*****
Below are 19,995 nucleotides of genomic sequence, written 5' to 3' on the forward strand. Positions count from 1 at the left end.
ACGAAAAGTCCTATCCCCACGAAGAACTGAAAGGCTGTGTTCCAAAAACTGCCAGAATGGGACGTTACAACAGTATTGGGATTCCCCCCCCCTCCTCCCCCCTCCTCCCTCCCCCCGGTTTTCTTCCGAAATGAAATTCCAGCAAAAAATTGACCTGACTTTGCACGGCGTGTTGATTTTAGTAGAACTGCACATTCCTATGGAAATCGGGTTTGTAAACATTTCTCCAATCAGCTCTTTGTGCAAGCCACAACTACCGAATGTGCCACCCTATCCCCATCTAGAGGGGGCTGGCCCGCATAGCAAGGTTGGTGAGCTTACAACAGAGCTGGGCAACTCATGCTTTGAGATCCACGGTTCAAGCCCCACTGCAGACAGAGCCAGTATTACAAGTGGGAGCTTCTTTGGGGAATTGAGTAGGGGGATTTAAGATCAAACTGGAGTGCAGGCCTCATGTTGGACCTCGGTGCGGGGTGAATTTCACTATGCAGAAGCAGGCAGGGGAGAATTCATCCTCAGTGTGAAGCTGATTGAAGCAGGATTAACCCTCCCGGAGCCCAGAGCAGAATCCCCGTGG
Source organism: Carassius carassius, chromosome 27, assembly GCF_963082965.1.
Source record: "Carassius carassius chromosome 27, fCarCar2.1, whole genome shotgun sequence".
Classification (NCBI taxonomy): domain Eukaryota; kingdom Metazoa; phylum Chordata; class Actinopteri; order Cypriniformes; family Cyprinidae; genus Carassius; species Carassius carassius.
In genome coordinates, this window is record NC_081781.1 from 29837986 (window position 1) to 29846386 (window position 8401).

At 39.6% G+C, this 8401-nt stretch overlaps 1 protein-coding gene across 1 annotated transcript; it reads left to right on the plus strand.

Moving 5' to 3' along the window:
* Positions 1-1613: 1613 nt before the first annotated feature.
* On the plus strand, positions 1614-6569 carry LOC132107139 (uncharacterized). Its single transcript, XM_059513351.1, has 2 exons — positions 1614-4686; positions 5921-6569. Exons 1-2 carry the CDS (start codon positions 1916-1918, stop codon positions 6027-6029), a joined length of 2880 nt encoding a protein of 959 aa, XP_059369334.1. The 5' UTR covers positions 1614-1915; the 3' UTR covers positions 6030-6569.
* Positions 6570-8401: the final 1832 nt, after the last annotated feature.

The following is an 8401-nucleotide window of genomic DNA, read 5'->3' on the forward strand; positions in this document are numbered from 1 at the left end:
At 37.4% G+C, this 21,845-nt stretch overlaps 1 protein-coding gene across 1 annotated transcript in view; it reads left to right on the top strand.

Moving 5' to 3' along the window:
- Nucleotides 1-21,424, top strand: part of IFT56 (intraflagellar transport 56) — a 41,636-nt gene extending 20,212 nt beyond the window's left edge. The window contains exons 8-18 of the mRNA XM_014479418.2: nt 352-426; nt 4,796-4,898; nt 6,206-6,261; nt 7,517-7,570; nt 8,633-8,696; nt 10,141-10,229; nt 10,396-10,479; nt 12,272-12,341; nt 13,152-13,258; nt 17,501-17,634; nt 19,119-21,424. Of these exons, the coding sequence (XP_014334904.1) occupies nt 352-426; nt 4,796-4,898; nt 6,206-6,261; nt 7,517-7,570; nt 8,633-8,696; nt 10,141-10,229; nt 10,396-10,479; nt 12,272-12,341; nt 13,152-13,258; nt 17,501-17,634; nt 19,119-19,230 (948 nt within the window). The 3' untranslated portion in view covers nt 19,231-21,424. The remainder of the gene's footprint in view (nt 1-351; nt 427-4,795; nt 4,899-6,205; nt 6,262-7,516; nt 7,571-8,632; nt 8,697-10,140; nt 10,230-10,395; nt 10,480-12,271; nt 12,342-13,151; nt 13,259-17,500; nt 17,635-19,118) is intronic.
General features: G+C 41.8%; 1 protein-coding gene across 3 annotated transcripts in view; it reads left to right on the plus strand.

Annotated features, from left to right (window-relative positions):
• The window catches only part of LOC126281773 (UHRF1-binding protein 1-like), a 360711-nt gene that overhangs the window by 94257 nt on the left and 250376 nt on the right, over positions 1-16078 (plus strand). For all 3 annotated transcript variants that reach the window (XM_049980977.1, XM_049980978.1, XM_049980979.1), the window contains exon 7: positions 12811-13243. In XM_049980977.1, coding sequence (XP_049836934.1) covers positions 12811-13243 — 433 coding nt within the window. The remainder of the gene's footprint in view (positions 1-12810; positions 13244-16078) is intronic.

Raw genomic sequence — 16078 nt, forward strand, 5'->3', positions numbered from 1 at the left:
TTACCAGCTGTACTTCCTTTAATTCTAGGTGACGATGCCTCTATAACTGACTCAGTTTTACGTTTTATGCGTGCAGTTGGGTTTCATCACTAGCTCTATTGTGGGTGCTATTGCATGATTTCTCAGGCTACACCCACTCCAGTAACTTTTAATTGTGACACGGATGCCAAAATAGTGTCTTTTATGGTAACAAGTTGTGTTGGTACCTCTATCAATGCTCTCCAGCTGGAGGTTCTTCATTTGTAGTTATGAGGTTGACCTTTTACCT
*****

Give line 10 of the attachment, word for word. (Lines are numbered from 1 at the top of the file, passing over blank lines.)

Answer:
* On the plus strand, positions 1614-6569 carry LOC132107139 (uncharacterized). Its single transcript, XM_059513351.1, has 2 exons — positions 1614-4686; positions 5921-6569. Exons 1-2 carry the CDS (start codon positions 1916-1918, stop codon positions 6027-6029), a joined length of 2880 nt encoding a protein of 959 aa, XP_059369334.1. The 5' UTR covers positions 1614-1915; the 3' UTR covers positions 6030-6569.